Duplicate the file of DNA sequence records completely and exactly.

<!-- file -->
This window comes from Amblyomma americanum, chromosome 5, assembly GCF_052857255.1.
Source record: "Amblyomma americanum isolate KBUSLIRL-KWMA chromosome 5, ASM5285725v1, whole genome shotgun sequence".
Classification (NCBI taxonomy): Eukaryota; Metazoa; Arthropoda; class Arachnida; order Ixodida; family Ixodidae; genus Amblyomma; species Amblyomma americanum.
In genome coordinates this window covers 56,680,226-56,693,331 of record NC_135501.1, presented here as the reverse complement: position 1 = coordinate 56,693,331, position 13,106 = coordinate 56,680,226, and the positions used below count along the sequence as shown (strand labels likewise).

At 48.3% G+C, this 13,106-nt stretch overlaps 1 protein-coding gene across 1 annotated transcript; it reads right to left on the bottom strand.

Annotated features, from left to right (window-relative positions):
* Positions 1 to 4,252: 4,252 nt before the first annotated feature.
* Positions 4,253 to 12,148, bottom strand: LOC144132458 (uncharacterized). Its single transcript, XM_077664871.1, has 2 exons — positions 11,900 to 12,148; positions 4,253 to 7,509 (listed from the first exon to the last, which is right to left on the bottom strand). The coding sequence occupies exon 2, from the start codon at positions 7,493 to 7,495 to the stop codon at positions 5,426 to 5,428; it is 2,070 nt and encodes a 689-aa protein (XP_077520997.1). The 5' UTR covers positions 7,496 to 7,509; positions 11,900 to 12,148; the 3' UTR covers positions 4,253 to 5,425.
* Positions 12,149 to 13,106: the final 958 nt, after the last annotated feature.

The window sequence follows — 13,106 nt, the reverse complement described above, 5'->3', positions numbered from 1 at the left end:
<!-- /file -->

This window comes from Amblyomma americanum, chromosome 5, assembly GCF_052857255.1.
Source record: "Amblyomma americanum isolate KBUSLIRL-KWMA chromosome 5, ASM5285725v1, whole genome shotgun sequence".
Classification (NCBI taxonomy): Eukaryota; Metazoa; Arthropoda; class Arachnida; order Ixodida; family Ixodidae; genus Amblyomma; species Amblyomma americanum.
In genome coordinates this window covers 56,680,226-56,693,331 of record NC_135501.1, presented here as the reverse complement: position 1 = coordinate 56,693,331, position 13,106 = coordinate 56,680,226, and the positions used below count along the sequence as shown (strand labels likewise).

At 48.3% G+C, this 13,106-nt stretch overlaps 1 protein-coding gene across 1 annotated transcript; it reads right to left on the bottom strand.

Annotated features, from left to right (window-relative positions):
* Positions 1 to 4,252: 4,252 nt before the first annotated feature.
* Positions 4,253 to 12,148, bottom strand: LOC144132458 (uncharacterized). Its single transcript, XM_077664871.1, has 2 exons — positions 11,900 to 12,148; positions 4,253 to 7,509 (listed from the first exon to the last, which is right to left on the bottom strand). The coding sequence occupies exon 2, from the start codon at positions 7,493 to 7,495 to the stop codon at positions 5,426 to 5,428; it is 2,070 nt and encodes a 689-aa protein (XP_077520997.1). The 5' UTR covers positions 7,496 to 7,509; positions 11,900 to 12,148; the 3' UTR covers positions 4,253 to 5,425.
* Positions 12,149 to 13,106: the final 958 nt, after the last annotated feature.

The window sequence follows — 13,106 nt, the reverse complement described above, 5'->3', positions numbered from 1 at the left end: